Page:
Hypercapnia develops when the body retains higher than normal levels of carbon dioxide or CO2 in the arterial blood. The condition may be chronic or acute and usually requires medical attention and treatment. Left untreated, it can lead to respiratory acidosis, respiratory failure, and even death. Hypercapnia is especially prevalent in individuals with obstructive airway diseases and certain muscular and neurological disorders. Trauma to the respiratory, cardiovascular, or nervous systems can also lead to precede the condition.
Carbon dioxide is a gas naturally produced in the body as a byproduct of cellular respiration. CO2 plays a variety of important roles in the respiratory and cardiovascular systems, including stimulating respiratory function and reinforcing the bond between hemoglobin and oxygen. As a bicarbonate, CO2 balances pH levels in the blood. Oxygen enters the body on inhalation, and carbon dioxide is expelled on exhalation. If something disrupts this exchange and the body fails to expel excess carbon dioxide, hypercapnia may occur.
An excess of carbon dioxide normally triggers the brain to clear the airway and breathe deeply. If, for example, a person is lying face down on a pillow, inhibiting the outflow of carbon dioxide and the inflow of oxygen, the brain will prompt the body to move to another position that allows for better breathing. Sometimes, however, the brain doesn't receive this trigger, or an underlying medical condition prevents proper ventilation of the respiratory system. Under these circumstances, arterial CO2 levels continue to rise and eventually produce symptoms of hypercapnia.
The presence and severity of hypercapnia symptoms vary depending on several factors, including whether the condition is chronic or acute, how long CO2 retention has lasted, and medical history. Symptoms typically include an increased heart rate, difficulty breathing, headache, dizziness, and confusion. Severe hypercapnia may present with seizures, depression, muscle twitches, cranial pressure, and swelling of the optic nerve.
There are several causes of carbon dioxide retention in the body. Hypercapnia may occur due to hypoventilation or the inability to inhale and exhale properly. Increased carbon dioxide production and the rebreathing of carbon dioxide can also cause the condition, as well as the brain's failure to respond to increasing levels of carbon dioxide. The presence of an underlying medical condition predisposes the majority of cases of hypercapnia. Trauma can also result in acute carbon dioxide retention.
A variety of chronic respiratory, musculoskeletal, and nervous system diseases predispose an individual to hypercapnia. This includes chronic obstructive pulmonary disorder, asthma, sleep apnea, obesity hypoventilation syndrome, amyotrophic lateral sclerosis, and some muscular and neurological disorders. Respiratory obstruction, ventilation pathology, or an inability of the brain to recognize and rectify CO2 retention characterizes these diseases. COPD is most commonly associated with hypercapnia, particularly chronic hypercapnia.
Hypercapnia might also occur as the result of an injury or illness. Trauma to the respiratory or cardiovascular systems, use of central nervous system depressants, and muscular or skeletal injuries obstructing the trachea or restricting lung function all have the potential to contribute to carbon dioxide retention. Certain illnesses and infections, too, can increase the production of carbon dioxide or hinder respiratory ventilation.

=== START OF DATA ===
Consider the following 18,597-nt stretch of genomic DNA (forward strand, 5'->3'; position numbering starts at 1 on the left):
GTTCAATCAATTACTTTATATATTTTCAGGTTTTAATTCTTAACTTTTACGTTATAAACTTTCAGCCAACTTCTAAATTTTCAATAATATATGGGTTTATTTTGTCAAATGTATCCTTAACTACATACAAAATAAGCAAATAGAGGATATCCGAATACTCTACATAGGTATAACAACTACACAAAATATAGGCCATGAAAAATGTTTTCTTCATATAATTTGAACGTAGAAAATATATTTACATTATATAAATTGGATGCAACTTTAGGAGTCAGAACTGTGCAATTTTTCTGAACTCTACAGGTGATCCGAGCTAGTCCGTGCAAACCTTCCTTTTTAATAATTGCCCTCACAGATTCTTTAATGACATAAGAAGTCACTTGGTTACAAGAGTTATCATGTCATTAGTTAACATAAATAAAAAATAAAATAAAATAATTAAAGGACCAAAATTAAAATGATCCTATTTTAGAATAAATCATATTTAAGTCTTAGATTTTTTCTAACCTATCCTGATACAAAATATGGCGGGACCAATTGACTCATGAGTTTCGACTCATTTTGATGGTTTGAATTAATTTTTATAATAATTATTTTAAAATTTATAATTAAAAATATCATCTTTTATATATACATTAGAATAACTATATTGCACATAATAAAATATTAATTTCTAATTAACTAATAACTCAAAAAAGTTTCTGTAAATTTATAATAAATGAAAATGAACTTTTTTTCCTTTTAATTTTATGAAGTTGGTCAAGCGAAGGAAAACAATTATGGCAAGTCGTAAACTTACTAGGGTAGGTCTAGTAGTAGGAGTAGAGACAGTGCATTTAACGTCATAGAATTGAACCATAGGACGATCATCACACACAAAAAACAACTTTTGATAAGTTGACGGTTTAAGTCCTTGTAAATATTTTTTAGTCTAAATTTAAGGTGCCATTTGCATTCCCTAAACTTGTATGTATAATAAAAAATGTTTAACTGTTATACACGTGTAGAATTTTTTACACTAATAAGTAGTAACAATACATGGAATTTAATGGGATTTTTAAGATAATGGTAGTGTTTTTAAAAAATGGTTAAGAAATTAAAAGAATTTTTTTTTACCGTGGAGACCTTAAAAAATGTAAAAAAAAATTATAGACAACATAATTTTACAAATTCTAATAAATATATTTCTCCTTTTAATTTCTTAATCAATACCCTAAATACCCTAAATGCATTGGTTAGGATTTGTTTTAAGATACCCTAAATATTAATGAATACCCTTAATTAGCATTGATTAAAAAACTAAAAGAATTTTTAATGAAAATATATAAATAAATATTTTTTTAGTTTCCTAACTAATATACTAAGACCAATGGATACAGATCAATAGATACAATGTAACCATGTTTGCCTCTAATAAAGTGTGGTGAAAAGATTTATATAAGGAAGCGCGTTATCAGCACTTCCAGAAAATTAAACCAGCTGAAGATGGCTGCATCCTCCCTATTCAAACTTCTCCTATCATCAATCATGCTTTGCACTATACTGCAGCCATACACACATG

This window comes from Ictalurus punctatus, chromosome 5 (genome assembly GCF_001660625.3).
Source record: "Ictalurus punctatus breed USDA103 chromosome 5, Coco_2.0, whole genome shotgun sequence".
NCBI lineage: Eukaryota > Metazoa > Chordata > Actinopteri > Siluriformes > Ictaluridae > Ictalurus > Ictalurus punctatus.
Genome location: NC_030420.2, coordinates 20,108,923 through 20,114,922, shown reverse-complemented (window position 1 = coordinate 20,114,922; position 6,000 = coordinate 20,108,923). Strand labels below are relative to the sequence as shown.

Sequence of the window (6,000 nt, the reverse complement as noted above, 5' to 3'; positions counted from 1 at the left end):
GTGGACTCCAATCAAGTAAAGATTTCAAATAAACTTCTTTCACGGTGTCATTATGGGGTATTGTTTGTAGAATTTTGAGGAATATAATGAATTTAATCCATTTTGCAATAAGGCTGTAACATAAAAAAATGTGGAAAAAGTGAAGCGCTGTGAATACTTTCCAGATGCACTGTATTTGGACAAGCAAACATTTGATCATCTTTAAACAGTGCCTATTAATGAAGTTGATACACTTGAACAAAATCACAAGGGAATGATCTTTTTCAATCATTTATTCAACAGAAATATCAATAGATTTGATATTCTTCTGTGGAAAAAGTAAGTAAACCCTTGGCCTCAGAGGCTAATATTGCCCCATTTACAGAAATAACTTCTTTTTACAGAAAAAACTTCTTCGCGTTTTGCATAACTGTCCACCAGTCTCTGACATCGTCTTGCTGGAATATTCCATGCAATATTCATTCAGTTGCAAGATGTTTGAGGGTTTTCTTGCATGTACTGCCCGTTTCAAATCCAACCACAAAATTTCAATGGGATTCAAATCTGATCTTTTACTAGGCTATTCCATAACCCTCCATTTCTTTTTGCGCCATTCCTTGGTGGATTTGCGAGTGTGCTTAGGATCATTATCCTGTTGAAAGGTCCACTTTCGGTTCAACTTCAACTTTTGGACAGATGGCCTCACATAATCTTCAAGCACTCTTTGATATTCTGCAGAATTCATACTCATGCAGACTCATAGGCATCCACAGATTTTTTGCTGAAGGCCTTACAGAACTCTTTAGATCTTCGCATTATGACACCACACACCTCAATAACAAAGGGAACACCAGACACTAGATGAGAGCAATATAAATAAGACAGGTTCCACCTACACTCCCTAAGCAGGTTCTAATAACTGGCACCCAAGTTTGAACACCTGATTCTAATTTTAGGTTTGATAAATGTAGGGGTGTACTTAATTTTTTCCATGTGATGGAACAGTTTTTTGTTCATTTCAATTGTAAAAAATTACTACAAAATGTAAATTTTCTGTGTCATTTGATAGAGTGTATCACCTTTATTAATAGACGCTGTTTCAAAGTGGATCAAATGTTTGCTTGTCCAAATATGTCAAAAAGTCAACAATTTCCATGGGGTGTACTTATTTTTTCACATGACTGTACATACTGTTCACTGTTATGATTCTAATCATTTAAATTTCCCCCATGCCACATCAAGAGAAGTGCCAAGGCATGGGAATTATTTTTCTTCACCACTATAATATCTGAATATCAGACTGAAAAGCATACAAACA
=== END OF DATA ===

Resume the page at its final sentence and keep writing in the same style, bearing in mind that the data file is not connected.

Respiratory acidosis commonly occurs comorbidly with hypercapnia. Excess carbon dioxide disrupts the balance of pH levels in the blood, and the kidneys begin to release greater amounts of acid and absorb more bicarbonate in an attempt to bring levels back to normal. Similar to hypercapnia, respiratory acidosis may be chronic or acute. Symptoms are also similar and include difficulty breathing, anxiety, involuntary muscle twitches, and mental disturbances. Chronic respiratory acidosis can lead to memory loss, hypertension, and heart failure.
If a patient presents with symptoms of hypercapnia, a doctor will perform an arterial blood gas test to determine arterial CO2 levels. Normal CO2 levels range between 38 to 42 mm HG. If CO2 levels are higher than 42 mm HG, the doctor will likely diagnose hypercapnia. If he suspects respiratory acidosis, the doctor may also test pH and bicarbonate levels. Findings from these tests indicate whether or not arterial pH levels are out of balance, which can confirm respiratory acidosis.
If tests confirm hypercapnia or respiratory acidosis and symptoms are significant, medical intervention is necessary. The goal of treatment is to normalize arterial CO2 levels through proper ventilation. This may be achieved through noninvasive ventilation or intubation. In noninvasive ventilation, the doctor places a facial mask or nasal tubing that will regulate respiratory airflow with oxygen. Intubation requires the insertion of a breathing tube directly into the trachea, providing mechanical ventilation. Bronchodilators, medications that dilate the airway, may also be used. Treatment may also include determining and treating the cause of retained carbon dioxide, which could be an underlying medical condition or trauma.
Chronic hypercapnia is a condition in which an individual lives with carbon dioxide levels persistently higher than normal. Those diagnosed with COPD are especially predisposed to chronic hypercapnia and respiratory acidosis. In less severe cases, the compensation of the kidneys regulates the pH levels in the arterial blood, and the body adjusts to excess carbon dioxide. In cases of chronic hypercapnia, doctors monitor carbon dioxide and oxygen levels and prescribe regular breathing treatments.
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